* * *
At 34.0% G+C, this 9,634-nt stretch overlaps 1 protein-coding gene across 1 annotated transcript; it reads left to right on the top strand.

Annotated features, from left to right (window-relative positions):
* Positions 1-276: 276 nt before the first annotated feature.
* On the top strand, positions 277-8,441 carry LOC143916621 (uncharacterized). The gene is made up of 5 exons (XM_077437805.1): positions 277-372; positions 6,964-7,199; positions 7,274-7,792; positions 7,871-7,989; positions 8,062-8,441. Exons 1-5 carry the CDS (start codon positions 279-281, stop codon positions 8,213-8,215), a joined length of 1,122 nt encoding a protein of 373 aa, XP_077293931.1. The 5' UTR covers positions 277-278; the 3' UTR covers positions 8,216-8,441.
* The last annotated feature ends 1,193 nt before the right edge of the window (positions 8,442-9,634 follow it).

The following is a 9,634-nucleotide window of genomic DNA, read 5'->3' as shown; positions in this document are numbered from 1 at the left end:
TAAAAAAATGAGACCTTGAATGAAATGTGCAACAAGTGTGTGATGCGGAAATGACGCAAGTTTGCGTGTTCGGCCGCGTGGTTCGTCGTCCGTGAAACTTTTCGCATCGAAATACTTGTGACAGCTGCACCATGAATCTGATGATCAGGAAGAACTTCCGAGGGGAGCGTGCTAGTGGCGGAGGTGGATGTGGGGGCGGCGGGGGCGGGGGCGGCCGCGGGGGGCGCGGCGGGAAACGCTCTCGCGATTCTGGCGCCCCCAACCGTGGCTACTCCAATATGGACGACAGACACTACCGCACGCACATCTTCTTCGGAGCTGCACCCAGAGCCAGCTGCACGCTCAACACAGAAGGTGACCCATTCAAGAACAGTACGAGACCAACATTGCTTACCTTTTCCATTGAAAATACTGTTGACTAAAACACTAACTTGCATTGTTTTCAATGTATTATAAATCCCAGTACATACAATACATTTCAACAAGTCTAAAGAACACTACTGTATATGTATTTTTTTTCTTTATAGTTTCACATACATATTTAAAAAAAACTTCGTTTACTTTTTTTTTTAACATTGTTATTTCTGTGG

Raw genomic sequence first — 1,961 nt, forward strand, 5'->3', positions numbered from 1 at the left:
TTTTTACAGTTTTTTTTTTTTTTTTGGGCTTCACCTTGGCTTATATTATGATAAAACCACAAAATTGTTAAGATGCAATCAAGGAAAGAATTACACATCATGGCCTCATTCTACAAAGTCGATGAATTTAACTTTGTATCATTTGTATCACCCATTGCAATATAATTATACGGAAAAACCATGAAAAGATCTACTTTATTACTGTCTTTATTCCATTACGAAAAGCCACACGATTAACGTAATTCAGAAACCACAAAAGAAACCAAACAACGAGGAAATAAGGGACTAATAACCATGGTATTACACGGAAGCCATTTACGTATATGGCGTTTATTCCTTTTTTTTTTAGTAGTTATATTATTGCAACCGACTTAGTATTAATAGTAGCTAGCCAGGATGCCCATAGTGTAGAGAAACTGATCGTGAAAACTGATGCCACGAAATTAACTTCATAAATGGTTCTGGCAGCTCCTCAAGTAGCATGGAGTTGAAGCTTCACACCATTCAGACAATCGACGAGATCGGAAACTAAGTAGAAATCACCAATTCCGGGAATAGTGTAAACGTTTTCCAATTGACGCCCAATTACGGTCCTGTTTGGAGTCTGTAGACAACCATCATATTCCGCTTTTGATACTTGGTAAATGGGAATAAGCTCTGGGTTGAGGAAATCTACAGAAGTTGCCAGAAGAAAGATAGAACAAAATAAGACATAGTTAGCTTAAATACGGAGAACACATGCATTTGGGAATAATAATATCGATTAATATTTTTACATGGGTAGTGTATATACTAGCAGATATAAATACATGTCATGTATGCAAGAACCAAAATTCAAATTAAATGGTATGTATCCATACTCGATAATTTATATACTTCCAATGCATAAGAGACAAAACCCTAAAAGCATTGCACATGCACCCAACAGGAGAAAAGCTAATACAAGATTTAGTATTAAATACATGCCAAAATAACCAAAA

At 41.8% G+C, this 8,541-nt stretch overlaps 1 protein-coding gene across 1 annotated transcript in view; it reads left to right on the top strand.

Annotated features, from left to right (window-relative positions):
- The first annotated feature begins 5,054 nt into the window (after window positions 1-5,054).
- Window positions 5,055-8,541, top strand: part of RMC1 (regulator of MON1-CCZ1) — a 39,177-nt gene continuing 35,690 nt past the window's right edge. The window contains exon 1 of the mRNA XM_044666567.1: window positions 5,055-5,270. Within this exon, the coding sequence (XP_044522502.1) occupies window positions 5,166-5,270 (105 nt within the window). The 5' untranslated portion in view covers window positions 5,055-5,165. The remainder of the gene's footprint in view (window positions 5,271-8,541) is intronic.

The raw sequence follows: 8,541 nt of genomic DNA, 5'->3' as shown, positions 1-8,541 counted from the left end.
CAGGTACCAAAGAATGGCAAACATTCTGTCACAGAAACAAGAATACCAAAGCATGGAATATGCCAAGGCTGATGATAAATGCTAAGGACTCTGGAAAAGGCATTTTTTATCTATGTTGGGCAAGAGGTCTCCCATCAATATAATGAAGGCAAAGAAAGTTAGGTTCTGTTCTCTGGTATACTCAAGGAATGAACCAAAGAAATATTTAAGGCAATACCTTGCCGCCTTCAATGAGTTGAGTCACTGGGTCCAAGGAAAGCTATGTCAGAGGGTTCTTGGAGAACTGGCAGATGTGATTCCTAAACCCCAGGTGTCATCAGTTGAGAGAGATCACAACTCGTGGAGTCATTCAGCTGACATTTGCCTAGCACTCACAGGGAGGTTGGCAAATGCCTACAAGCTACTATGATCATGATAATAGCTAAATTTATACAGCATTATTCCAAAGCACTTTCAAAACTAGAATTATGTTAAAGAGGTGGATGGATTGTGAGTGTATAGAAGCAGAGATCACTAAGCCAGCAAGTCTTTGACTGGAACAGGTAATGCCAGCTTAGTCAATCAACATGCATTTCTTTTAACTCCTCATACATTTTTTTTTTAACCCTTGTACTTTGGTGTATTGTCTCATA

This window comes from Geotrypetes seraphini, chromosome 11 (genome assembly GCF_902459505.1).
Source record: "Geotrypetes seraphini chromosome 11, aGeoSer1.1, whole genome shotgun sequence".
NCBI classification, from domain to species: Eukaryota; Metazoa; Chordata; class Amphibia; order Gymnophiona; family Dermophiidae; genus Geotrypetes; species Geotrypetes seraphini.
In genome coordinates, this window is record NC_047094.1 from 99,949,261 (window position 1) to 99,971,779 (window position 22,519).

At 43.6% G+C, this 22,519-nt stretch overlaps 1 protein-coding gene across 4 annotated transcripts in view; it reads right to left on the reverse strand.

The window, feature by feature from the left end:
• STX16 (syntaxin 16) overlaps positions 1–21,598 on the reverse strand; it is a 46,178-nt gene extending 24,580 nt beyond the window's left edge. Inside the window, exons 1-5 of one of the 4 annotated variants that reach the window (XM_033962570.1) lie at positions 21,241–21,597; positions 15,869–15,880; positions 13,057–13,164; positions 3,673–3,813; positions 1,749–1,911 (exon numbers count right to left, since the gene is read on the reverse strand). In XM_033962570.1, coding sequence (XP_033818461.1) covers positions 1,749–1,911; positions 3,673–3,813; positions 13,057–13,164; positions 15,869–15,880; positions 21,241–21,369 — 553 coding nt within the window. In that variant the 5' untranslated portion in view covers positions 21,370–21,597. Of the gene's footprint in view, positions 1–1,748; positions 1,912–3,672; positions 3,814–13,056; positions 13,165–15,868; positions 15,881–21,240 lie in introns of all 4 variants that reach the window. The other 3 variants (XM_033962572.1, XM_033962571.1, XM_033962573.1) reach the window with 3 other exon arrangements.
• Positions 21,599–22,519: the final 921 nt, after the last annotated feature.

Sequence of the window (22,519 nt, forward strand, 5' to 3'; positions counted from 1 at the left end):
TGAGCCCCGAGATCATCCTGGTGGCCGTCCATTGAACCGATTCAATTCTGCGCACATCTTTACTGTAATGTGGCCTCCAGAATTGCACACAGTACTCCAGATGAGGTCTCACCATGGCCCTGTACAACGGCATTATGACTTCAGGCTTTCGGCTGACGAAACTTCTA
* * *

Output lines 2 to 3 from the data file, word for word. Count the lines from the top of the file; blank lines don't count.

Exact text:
Annotated features, from left to right (window-relative positions):
* Positions 1-276: 276 nt before the first annotated feature.